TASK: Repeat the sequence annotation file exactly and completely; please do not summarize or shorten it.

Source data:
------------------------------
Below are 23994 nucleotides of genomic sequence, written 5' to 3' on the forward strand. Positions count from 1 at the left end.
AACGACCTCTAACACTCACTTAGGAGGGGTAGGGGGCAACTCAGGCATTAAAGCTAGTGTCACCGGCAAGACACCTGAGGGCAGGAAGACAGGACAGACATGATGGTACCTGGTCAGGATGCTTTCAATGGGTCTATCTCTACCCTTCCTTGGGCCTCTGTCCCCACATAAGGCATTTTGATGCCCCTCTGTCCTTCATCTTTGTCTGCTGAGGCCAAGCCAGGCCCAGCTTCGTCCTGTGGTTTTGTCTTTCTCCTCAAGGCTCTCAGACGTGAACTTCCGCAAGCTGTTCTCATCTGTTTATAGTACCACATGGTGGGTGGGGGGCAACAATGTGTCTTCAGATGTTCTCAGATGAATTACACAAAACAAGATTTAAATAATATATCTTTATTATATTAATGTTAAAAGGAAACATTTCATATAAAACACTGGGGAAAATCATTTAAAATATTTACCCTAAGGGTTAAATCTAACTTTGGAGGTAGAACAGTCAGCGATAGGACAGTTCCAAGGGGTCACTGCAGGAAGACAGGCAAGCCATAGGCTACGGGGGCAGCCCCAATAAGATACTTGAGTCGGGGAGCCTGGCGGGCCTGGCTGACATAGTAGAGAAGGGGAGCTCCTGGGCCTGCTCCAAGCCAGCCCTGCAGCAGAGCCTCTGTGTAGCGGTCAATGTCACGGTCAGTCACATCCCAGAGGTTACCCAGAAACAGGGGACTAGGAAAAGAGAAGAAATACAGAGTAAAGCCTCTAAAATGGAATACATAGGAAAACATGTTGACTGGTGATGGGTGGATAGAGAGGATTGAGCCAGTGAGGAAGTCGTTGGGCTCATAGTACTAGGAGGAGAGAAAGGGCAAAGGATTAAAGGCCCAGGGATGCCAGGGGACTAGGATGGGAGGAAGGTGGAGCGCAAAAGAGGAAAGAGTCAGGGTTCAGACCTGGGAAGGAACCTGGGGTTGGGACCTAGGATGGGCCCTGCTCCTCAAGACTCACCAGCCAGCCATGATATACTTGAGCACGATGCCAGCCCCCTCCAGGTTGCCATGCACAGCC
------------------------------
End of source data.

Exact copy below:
Below are 23994 nucleotides of genomic sequence, written 5' to 3' on the forward strand. Positions count from 1 at the left end.
AACGACCTCTAACACTCACTTAGGAGGGGTAGGGGGCAACTCAGGCATTAAAGCTAGTGTCACCGGCAAGACACCTGAGGGCAGGAAGACAGGACAGACATGATGGTACCTGGTCAGGATGCTTTCAATGGGTCTATCTCTACCCTTCCTTGGGCCTCTGTCCCCACATAAGGCATTTTGATGCCCCTCTGTCCTTCATCTTTGTCTGCTGAGGCCAAGCCAGGCCCAGCTTCGTCCTGTGGTTTTGTCTTTCTCCTCAAGGCTCTCAGACGTGAACTTCCGCAAGCTGTTCTCATCTGTTTATAGTACCACATGGTGGGTGGGGGGCAACAATGTGTCTTCAGATGTTCTCAGATGAATTACACAAAACAAGATTTAAATAATATATCTTTATTATATTAATGTTAAAAGGAAACATTTCATATAAAACACTGGGGAAAATCATTTAAAATATTTACCCTAAGGGTTAAATCTAACTTTGGAGGTAGAACAGTCAGCGATAGGACAGTTCCAAGGGGTCACTGCAGGAAGACAGGCAAGCCATAGGCTACGGGGGCAGCCCCAATAAGATACTTGAGTCGGGGAGCCTGGCGGGCCTGGCTGACATAGTAGAGAAGGGGAGCTCCTGGGCCTGCTCCAAGCCAGCCCTGCAGCAGAGCCTCTGTGTAGCGGTCAATGTCACGGTCAGTCACATCCCAGAGGTTACCCAGAAACAGGGGACTAGGAAAAGAGAAGAAATACAGAGTAAAGCCTCTAAAATGGAATACATAGGAAAACATGTTGACTGGTGATGGGTGGATAGAGAGGATTGAGCCAGTGAGGAAGTCGTTGGGCTCATAGTACTAGGAGGAGAGAAAGGGCAAAGGATTAAAGGCCCAGGGATGCCAGGGGACTAGGATGGGAGGAAGGTGGAGCGCAAAAGAGGAAAGAGTCAGGGTTCAGACCTGGGAAGGAACCTGGGGTTGGGACCTAGGATGGGCCCTGCTCCTCAAGACTCACCAGCCAGCCATGATATACTTGAGCACGATGCCAGCCCCCTCCAGGTTGCCATGCACAGCC